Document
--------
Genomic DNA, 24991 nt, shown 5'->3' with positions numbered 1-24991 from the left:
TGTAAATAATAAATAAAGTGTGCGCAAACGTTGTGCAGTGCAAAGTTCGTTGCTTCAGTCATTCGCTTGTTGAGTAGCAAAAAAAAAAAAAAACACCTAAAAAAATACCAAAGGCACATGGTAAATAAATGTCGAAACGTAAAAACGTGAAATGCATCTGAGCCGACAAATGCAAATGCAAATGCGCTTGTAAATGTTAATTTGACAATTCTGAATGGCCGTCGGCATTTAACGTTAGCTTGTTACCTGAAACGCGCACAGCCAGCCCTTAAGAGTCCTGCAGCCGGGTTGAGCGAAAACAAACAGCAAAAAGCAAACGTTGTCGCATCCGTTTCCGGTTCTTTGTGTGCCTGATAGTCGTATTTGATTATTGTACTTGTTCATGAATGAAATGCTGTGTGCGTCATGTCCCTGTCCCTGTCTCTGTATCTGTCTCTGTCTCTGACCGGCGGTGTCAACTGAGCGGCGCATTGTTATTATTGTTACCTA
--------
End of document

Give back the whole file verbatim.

Genomic DNA, 24991 nt, shown 5'->3' with positions numbered 1-24991 from the left:
TGTAAATAATAAATAAAGTGTGCGCAAACGTTGTGCAGTGCAAAGTTCGTTGCTTCAGTCATTCGCTTGTTGAGTAGCAAAAAAAAAAAAAAACACCTAAAAAAATACCAAAGGCACATGGTAAATAAATGTCGAAACGTAAAAACGTGAAATGCATCTGAGCCGACAAATGCAAATGCAAATGCGCTTGTAAATGTTAATTTGACAATTCTGAATGGCCGTCGGCATTTAACGTTAGCTTGTTACCTGAAACGCGCACAGCCAGCCCTTAAGAGTCCTGCAGCCGGGTTGAGCGAAAACAAACAGCAAAAAGCAAACGTTGTCGCATCCGTTTCCGGTTCTTTGTGTGCCTGATAGTCGTATTTGATTATTGTACTTGTTCATGAATGAAATGCTGTGTGCGTCATGTCCCTGTCCCTGTCTCTGTATCTGTCTCTGTCTCTGACCGGCGGTGTCAACTGAGCGGCGCATTGTTATTATTGTTACCTA